Yes, there will be a cull – it will be aimed at cutting group that launched the “dirty dairying” campaign down to size

Players in the country’s biggest exporter earner, the dairy and meat industries, would have shown more than a passing interest in two statements from the Beehive yesterday.

Agriculture Minister announced the roll-out of extra monitoring and a range of practical support to help farmers achieve immediate improvements in intensive winter grazing practices.

Acting Conservation Minister Ayesha Verrall  released a report outlining recommendations to strengthen the governance and good management practices within NZ Fish & Game, the outfit charged with managing sport fishing and game bird hunting across NZ that persistently harries farmers on environmental issues.

Verrall didn’t say so in her statement (no doubt with the wellbeing of Fish and Game governors in mind), but the review found:

“It is an extraordinary and unnecessary level of governance to have 144 governors (councilors of the regional FGCs and the NZFGC) for an organisation with a turnover of around $11 million., approximately $40 million in assets and 70 or so staff.  It was pointed out by several parties that this means there are more Fish and Game councillors in New Zealand than there are Members of Parliament.  The governor-to-staff ratio of 2-1 is not in line with best practice about governance ratios and effective teams.”

A culling – inevitably – is among the recommendations from the review team. 

It calls for fewer regions by amalgamating some of the existing ones and trimming the numbers on the NZFGC.  

Two further Beehive statements alert us to government decisions which will entail the spending of our money. 

  • A $110 million Spinal Unit and Adult Rehabilitation Unit in Auckland has been given the initial funding go-ahead from the Government. The new, purpose-built facility will replace the existing Auckland Spinal Rehabilitation Unit at Ōtara and the General Rehabilitation Service in the Colvin Complex at Middlemore Hospital, and will form part of the $229.4 million Manukau Health Park super-clinic redevelopment.
  • Phase one of the Franz Josef flood protection project has been approved after West Coast councils sought COVID recovery support from the government. The northern stopbanks to protect Franz Josef township from the Waiho River will be upgraded  followed by work on the southern stopbanks.  This phase involves investment of up to $12.3 million by the government and local councils. The co-funding arrangement involves $9.23 million from government, through the Provincial Development Unit.

Two further statements tell us –

  • New Zealand has lifted the travel pause with Western Australia, effective from midday today when Quarantine Free Travel recommenced for travellers who have not been identified as contacts. Travellers identified as close contacts will need to complete 14 days of self-isolation and provide evidence of a negative COVID-19 test before departure for New Zealand.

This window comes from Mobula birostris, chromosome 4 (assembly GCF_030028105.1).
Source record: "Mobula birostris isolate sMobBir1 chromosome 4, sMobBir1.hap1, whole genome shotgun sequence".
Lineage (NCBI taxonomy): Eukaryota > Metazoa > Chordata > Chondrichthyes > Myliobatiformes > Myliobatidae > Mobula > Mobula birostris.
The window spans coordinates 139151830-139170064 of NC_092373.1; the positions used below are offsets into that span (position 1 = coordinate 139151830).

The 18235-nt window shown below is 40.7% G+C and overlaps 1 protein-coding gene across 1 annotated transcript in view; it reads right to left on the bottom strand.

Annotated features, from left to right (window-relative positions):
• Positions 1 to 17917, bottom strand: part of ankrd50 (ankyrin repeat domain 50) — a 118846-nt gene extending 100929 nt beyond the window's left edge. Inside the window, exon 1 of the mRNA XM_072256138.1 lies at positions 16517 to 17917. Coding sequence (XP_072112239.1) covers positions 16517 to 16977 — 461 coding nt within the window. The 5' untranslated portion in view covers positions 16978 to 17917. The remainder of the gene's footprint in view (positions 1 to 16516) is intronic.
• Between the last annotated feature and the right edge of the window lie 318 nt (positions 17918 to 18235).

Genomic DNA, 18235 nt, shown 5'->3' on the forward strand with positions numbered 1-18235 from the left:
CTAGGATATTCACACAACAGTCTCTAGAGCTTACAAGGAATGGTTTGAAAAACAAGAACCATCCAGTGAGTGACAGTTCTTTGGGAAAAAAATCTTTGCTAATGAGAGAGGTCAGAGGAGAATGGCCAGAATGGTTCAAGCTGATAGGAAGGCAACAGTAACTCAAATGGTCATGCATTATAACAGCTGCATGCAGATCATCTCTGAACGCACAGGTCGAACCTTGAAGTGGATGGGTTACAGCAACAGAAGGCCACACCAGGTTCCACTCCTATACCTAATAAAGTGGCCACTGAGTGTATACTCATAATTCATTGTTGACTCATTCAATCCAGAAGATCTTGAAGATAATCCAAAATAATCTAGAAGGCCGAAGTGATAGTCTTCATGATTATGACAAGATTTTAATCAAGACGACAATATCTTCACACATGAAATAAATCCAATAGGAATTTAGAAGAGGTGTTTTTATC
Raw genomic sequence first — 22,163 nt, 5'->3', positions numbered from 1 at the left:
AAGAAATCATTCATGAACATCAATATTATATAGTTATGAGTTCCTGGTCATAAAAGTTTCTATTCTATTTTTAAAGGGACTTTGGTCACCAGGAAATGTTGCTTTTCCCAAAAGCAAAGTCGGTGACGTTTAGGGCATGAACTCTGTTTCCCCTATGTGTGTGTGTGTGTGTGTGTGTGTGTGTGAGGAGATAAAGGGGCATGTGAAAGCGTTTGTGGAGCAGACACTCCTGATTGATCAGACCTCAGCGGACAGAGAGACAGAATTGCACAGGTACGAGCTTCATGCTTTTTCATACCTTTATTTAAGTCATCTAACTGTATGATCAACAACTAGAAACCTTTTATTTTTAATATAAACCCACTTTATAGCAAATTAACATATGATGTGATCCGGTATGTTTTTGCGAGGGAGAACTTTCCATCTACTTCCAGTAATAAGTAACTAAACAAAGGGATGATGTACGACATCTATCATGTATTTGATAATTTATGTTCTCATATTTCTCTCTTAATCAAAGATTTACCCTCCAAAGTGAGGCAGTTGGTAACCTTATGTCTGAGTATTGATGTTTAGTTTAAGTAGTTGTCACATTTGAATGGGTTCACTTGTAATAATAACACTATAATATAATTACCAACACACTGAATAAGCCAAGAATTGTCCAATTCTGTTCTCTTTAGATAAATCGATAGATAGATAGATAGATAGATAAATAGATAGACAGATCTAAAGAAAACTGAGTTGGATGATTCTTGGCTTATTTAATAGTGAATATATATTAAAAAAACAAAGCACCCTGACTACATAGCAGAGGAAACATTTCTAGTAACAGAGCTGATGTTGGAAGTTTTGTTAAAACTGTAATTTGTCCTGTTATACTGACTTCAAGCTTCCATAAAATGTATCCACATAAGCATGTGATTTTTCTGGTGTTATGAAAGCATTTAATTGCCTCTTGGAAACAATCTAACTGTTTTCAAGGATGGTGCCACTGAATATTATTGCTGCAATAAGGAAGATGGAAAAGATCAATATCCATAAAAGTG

• Local Government Minister Nanaia Mahuta expressed her sadness at hearing of the death of former Dunedin Mayor Dave Cull.  He  had also provided leadership to Local Government New Zealand as it  grapples with climate change, infrastructure deficits, and the impacts of Covid-19.

 Damien O’Connor’s statement draws attention to intensive winter grazing (IWG), a farming practice where cattle, sheep and other livestock progressively graze areas planted with fodder crops. If done poorly or too extensively, this can have serious negative effects on both animal welfare and the environment, particularly freshwater and estuary health.

The Ministry for Primary Industries (MPI), Ministry for the Environment (MfE), councils and industry representatives, have developed an online tool to help improve practices to benefit freshwater quality and animal welfare.

In March, the government deferred the introduction of IWG practice regulations until May next year.

O’Connor said: 

“We want people to engage with this module so they will be ready for the upcoming changes.”

The 2021/2022 Intensive Winter Grazing Module can be accessed by clicking here

At Point of Order, we expect Fish and Game to keep a close eye on farmers’ compliance.  It’s the outfit which started the “Dirty Dairying Campaign” in 2002 as a way to voice their growing concern and mobilise public opinion in the fight against the declining ecological health of freshwater in New Zealand.

 But Fish and Game has its own issues.

The report released by Verrall outlines recommendations to strengthen the governance and good management practices within the organisation.

Fish & Game has had the same structure since it was set up in 1990.

The report is the result of a ministerial review initiated last year by former Minister Eugenie Sage to ensure its governance and structure were “fit for purpose” today.

The independent review, undertaken by Belinda Clark and John Mills, found Fish & Game plays an important role in environmental advocacy and stewardship.

It also identified “significant opportunities to strengthen governance and management good practices”, which somewhat suggestes they are not now good practices..

Verrall says she is now looking forward to Fish & Game adopting changes which will make it a much more fit-for-purpose organisation in terms of serving its core stakeholders, enabling Māori expression of rangatiratanga and in protecting the freshwater and other values so precious to all New Zealanders.

Latest from the Beehive

28 APRIL 2021

Franz Josef infrastructure gets green light

New integrated Spinal and Adult Rehabilitation Unit at Manukau Health Park